A 2018 study found that deadly “wet-bulb” heat waves could occur in the Persian Gulf, Southeast Asia and, most concerningly, China’s north plain breadbasket by the end of the century if nothing is done to curb emissions. However, a later study in 2020 found that the 95 degree wet-bulb threshold had likely already been breached in locations in South Asia and along the Persian Gulf and Gulfs of California and Mexico. These breaches have so far only lasted for an hour or two, but the study also found that high humidity and heat conditions overall had more than doubled since 1979.
What Is the Wet Bulb Globe Temperature?
In addition to the heat index and the wet-bulb temperature, the NWS is trialing something called the Wet Bulb Globe Temperature, or WBGT. The WBGT is intended to tell people like outdoor workers or athletes how they will experience temperatures while under direct sunlight. To do this, it combines a “dry-bulb” thermometer reading to indicate what your average household thermometer would measure in the shade, a wet-bulb reading to assess humidity and a “black-bulb” reading to assess the impact of sunlight and wind.
What Causes Extreme Heat?
Extreme heat has both short-term, weather-related causes and longer-term causes related to climatic shifts. At the same time, the way that humans construct their communities and organize their societies can make the impacts of extreme heat even more intense.
In the immediate term, extreme heat is caused by high-pressure systems that settle over a given area. High pressure does two things: It forces air — which becomes warmer as it descends — toward the ground, and it shoves clouds out of the way, allowing the sun free access to heat the area. If this high-pressure system gets stuck in place for at least a week, it becomes what’s known as a heat dome. Heat domes are more likely to form during a hemisphere’s summer, because during that period, the hemisphere is angled towards the sun, which heats the atmosphere and makes the baseline temperature warmer. At the same time, the temperature contrast between the poll and the equator weakens, which causes the jet stream to become more wavy. Since high- and low-pressure systems ride in the crests and troughs of these waves, a wobbly jet stream means a greater chance an area will come under a heat dome. In July 2023, for example, three record-breaking heat domes formed over the U.S. and Mexico, China and Southern Europe. Phoenix saw a record stretch of 31 days at 110 degrees Fahrenheit or higher, China saw its highest temperature on record at 126 degrees Fahrenheit and the city of Rome broke its record at 109.
Because of human activities like the burning of fossil fuels and the clearing of natural carbon sinks like forests, the Earth has warmed by 1.1 degrees Celsius above the 1850 to 1900 average. The Intergovernmental Panel on Climate Change said that it was ““virtually certain” that this warming has led to more frequent and intense heat extremes and heat waves over most land areas on the globe since the middle of the 20th century. This makes sense, because as the average temperature warms, it approaches levels that were considered extreme in the past, and pushes the new extremes even higher. It’s estimated that the climate crisis was responsible for more than 80 percent of the records for hottest day of the year set between 1961 and 2010, and the trend is only escalating. June 2023 was the hottest June on record, and July 2023 was the hottest month on record overall. Of the three major July 2023 heat domes mentioned earlier, the one over China was made 50 times more likely by the climate crisis, and the ones over North America and Southern Europe would have been “virtually impossible” without it.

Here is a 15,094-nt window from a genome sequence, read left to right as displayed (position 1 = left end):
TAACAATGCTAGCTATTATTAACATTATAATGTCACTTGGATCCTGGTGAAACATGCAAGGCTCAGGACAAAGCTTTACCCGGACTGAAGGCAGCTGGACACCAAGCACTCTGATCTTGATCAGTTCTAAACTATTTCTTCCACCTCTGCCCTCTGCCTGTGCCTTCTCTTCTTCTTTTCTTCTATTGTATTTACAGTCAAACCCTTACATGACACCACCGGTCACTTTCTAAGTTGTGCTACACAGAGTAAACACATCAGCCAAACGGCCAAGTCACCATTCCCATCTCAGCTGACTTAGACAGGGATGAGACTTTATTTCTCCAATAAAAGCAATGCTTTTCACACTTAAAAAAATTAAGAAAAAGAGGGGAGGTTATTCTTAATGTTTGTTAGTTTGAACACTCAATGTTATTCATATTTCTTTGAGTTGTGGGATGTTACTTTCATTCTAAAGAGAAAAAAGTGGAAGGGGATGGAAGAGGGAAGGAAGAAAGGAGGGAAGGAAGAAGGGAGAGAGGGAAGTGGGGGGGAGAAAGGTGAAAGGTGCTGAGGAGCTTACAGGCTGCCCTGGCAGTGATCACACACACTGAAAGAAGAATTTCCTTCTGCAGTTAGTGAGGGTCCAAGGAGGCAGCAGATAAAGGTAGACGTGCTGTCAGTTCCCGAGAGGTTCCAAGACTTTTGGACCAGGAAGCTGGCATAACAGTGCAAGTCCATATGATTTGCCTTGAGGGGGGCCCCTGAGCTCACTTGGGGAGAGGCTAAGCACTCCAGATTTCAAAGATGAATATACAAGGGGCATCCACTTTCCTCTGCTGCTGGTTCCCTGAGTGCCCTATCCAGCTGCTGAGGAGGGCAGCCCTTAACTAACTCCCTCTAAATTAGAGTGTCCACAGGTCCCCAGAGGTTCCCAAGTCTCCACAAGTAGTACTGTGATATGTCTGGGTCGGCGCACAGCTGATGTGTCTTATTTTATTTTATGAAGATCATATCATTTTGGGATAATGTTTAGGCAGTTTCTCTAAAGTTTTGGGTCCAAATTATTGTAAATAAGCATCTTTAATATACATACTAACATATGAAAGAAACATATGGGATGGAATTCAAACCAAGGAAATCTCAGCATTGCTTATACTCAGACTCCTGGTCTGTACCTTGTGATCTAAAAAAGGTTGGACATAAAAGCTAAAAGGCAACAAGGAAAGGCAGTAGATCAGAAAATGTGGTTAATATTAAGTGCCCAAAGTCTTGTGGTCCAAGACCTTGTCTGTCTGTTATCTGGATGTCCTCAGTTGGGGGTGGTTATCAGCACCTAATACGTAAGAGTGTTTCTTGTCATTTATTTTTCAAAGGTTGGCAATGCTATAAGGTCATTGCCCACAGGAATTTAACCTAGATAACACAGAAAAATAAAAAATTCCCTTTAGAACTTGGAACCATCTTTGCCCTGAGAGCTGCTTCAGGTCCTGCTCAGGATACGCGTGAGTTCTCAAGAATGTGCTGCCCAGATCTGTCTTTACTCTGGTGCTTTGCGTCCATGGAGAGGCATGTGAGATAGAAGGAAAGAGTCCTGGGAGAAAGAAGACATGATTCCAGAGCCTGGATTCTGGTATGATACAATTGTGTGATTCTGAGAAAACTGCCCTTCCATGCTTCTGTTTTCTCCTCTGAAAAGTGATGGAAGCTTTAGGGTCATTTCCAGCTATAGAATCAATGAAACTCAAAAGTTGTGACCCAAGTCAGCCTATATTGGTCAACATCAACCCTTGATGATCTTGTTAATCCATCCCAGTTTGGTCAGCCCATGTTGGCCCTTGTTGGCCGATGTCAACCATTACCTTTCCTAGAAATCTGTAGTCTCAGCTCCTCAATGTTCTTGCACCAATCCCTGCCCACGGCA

Beyond burning fossil fuels, there are other things humans can do that make heat extremes worse, and one of them is to build extensively over natural areas. Buildings and pavement tend to absorb sunlight more than trees and water and then re-release it into the surrounding area as heat. For this reason, urban areas — where human infrastructure is densely packed — tend to be hotter. What’s more, all the people and activity in cities burns energy that gets released as something called “waste heat.” For this reason, urban areas tend to be one to seven degrees Fahrenheit hotter during the day — and two to five degrees Fahrenheit hotter at night — than their surroundings. This is what’s known as the urban heat island effect.
Another thing that humans do to make heat worse is to structure deeply unequal societies that discriminate on the basis of arbitrary factors like race or class. In the United States in the 1930s, this took the form of “redlining” — labeling neighborhoods where people of color were more likely to live as higher risk for loans. While that practice is now illegal, its legacy of under-investment lingers. A study of Baltimore, Dallas and Kansas City found that once-redlined neighborhoods still had less vegetation, hotter temperatures and more low-income residents. In New York City, the lower-income South Bronx is eight degrees Fahrenheit hotter than the wealthy Upper East and Upper West sides, and half of the people who died from heat-related causes between 2000 and 2012 were Black and half lived in less wealthy zip codes. Globally, poorer nations closer to the equator are at greater risk from the rising temperatures they did very little to cause.